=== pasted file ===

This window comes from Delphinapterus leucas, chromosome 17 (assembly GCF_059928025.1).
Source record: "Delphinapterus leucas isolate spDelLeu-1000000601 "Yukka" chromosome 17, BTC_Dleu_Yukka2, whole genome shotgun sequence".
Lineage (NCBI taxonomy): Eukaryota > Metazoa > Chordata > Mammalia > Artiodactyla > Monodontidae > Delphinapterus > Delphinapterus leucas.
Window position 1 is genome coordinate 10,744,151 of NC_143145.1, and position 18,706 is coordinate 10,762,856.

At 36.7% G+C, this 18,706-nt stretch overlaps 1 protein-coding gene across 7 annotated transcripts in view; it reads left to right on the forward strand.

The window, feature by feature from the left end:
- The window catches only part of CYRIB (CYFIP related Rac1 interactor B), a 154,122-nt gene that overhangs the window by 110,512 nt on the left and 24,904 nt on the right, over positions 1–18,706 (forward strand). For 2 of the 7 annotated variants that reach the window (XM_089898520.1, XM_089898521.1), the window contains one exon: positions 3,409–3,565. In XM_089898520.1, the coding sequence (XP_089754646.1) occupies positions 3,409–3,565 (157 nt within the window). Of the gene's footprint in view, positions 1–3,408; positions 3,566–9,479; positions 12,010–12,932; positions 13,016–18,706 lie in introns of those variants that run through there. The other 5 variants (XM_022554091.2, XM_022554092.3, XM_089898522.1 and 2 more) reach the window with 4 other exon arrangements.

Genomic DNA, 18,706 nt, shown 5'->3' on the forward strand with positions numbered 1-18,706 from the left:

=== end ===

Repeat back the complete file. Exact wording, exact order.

This window comes from Delphinapterus leucas, chromosome 17 (assembly GCF_059928025.1).
Source record: "Delphinapterus leucas isolate spDelLeu-1000000601 "Yukka" chromosome 17, BTC_Dleu_Yukka2, whole genome shotgun sequence".
Lineage (NCBI taxonomy): Eukaryota > Metazoa > Chordata > Mammalia > Artiodactyla > Monodontidae > Delphinapterus > Delphinapterus leucas.
Window position 1 is genome coordinate 10,744,151 of NC_143145.1, and position 18,706 is coordinate 10,762,856.

At 36.7% G+C, this 18,706-nt stretch overlaps 1 protein-coding gene across 7 annotated transcripts in view; it reads left to right on the forward strand.

The window, feature by feature from the left end:
- The window catches only part of CYRIB (CYFIP related Rac1 interactor B), a 154,122-nt gene that overhangs the window by 110,512 nt on the left and 24,904 nt on the right, over positions 1–18,706 (forward strand). For 2 of the 7 annotated variants that reach the window (XM_089898520.1, XM_089898521.1), the window contains one exon: positions 3,409–3,565. In XM_089898520.1, the coding sequence (XP_089754646.1) occupies positions 3,409–3,565 (157 nt within the window). Of the gene's footprint in view, positions 1–3,408; positions 3,566–9,479; positions 12,010–12,932; positions 13,016–18,706 lie in introns of those variants that run through there. The other 5 variants (XM_022554091.2, XM_022554092.3, XM_089898522.1 and 2 more) reach the window with 4 other exon arrangements.

Genomic DNA, 18,706 nt, shown 5'->3' on the forward strand with positions numbered 1-18,706 from the left: